Test for Alzheimer's disease predicts cognitive decline in Parkinson's disease

December 12, 2011

PHILADELPHIA - A method of classifying brain atrophy patterns in Alzheimer's disease patients using MRIs can also detect cognitive decline in Parkinson's disease, according to a new study by researchers from the Perelman School of Medicine at the University of Pennsylvania. Researchers also found that higher baseline Alzheimer's patterns of atrophy predicted long-term cognitive decline in cognitively normal Parkinson's patients. The study is published online in Brain.

"On the basis of a simple neuroimaging study, we can now predict which patients with Parkinson's disease will experience long-term cognitive decline or develop dementia in the future," said the study's lead author, Daniel Weintraub, MD, associate professor of Geriatric Psychiatry with Penn's Perelman School of Medicine and the Philadelphia Veterans Affairs Medical Center. "Diagnostic tests like this can help us determine which patients would benefit from future clinical trials of medications aiming to stave off or prevent dementia progression in Parkinson's disease."

This research raises the possibility that both Alzheimer's disease and Parkinson's disease pathology contribute to cognitive decline in Parkinson's disease. Researchers are still uncertain whether the neurodegeneration seen in these patients is caused by primary Parkinson's disease pathology, Alzheimer's pathology, a combination of the two, or is a form of compensation.

As biomarkers for Alzheimer's and Parkinson's disease continue to emerge, the researchers suggest at least an overlap in regions undergoing neurodegeneration with cognitive decline, and point to the Spatial Pattern of Abnormalities for Recognition of Alzheimer's disease (SPARE-AD) classification system to detect brain atrophy in Parkinson's disease, to detect patients at imminent risk of cognitive decline before clinically identifiable symptoms emerge.

Around 80 percent of Parkinson's patients become demented over the course of the illness. Some patients experience cognitive impairment relatively soon after the disease strikes, while others won't experience dementia until the very end of their disease. Duration and severity of the disease and advanced age are risk factors for dementia, while nearly 20 percent of patients never have dementia. Over half of Parkinson's patients with dementia have significant signs of Alzheimer's disease-related plaques and neurofribrillary tangles on autopsy, and similar brain regions, such as the hippocampus and medial temporal lobe, have been reported to be affected in both diseases.

The Penn research team applied a pattern classification individual-based score, the SPARE-AD score, to a cross-sectional cohort of 84 Parkinson's patients including patients with dementia, mild cognitive impairment and no dementia. In the cross-sectional analyses, the SPARE-AD score correlated to cognitive impairment across all groups. From this group, 59 Parkinson's patients without dementia were followed for an additional two years. Researchers determined that a higher baseline SPARE-AD score predicted worsening cognitive performance over time, even in those patients with normal cognition at baseline.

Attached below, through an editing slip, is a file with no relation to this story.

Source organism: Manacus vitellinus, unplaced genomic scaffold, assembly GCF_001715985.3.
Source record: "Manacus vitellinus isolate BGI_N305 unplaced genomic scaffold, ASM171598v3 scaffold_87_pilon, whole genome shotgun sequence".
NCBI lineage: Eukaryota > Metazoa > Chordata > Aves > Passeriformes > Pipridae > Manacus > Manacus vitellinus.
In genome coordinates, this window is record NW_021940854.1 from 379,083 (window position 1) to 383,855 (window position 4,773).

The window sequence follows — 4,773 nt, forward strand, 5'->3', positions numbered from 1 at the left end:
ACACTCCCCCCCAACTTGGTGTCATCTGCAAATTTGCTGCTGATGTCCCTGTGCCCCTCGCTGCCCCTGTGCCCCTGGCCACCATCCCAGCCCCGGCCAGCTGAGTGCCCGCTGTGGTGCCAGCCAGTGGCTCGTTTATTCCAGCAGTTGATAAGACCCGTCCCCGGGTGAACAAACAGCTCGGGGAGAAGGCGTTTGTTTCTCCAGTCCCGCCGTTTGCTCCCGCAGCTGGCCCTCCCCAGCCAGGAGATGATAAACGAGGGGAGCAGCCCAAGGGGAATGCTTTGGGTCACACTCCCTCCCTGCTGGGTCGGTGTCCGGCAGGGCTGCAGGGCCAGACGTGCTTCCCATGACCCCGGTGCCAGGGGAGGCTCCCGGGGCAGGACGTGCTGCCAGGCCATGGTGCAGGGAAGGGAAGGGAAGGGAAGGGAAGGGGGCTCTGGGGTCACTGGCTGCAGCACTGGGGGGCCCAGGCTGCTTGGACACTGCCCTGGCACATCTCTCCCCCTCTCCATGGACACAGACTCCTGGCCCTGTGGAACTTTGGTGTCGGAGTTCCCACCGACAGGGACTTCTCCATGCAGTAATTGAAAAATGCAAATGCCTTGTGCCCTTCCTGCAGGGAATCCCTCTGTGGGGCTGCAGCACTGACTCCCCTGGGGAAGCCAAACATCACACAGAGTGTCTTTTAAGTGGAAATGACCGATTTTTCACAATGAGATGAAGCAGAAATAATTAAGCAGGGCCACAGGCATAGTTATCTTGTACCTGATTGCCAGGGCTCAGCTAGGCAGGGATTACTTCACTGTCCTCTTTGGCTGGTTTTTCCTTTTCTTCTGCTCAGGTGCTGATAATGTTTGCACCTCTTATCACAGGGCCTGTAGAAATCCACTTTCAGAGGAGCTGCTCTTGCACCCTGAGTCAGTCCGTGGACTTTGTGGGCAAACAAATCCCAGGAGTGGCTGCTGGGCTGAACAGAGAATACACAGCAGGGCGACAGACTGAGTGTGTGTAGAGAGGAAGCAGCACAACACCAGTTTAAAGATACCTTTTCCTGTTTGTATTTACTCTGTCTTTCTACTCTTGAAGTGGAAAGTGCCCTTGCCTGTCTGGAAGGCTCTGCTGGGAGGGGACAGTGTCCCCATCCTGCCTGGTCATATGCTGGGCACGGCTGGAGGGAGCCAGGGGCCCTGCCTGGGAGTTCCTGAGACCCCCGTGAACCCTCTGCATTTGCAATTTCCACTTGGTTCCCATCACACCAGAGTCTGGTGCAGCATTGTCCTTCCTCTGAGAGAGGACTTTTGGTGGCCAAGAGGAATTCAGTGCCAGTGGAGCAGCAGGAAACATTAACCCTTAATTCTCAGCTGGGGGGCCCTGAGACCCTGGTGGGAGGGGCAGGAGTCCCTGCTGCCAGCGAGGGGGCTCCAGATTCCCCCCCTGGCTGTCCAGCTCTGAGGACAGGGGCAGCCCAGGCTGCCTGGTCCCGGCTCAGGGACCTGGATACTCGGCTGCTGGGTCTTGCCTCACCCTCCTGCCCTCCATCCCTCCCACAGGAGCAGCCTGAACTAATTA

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In addition to Dr. Weintraub, the research team included Nicole Dietz, John Duda, David Wolk, Jimit Doshi, Sharon Xie, Christos Davatzikos, Christopher Clark, and Andrew Siderowf, representing the Penn Udall Center for Parkinson's Research and the Perelman School of Medicine's departments of Psychiatry, Neurology, Radiology, Biostatistics and Epidemiology. Dr. Weintraub and Dr. Duda are also with Philadelphia Veterans Affairs Medical Center.

The study was funded by grants from the National Institutes of Health's National Institute of Neurological Disorders and Strokes and National Institute of Aging, as well as a grant awarded by Department of Health of the Commonwealth of Pennsylvania from the Tobacco Master Settlement Agreement.

Penn Medicine is one of the world's leading academic medical centers, dedicated to the related missions of medical education, biomedical research, and excellence in patient care. Penn Medicine consists of the Raymond and Ruth Perelman School of Medicine at the University of Pennsylvania (founded in 1765 as the nation's first medical school) and the University of Pennsylvania Health System, which together form a $4 billion enterprise.

Penn's Perelman School of Medicine is currently ranked #2 in U.S. News & World Report's survey of research-oriented medical schools and among the top 10 schools for primary care. The School is consistently among the nation's top recipients of funding from the National Institutes of Health, with $507.6 million awarded in the 2010 fiscal year.

The University of Pennsylvania Health System's patient care facilities include: The Hospital of the University of Pennsylvania -- recognized as one of the nation's top 10 hospitals by U.S. News & World Report; Penn Presbyterian Medical Center; and Pennsylvania Hospital - the nation's first hospital, founded in 1751. Penn Medicine also includes additional patient care facilities and services throughout the Philadelphia region.

Penn Medicine is committed to improving lives and health through a variety of community-based programs and activities. In fiscal year 2010, Penn Medicine provided $788 million to benefit our community.

University of Pennsylvania School of Medicine

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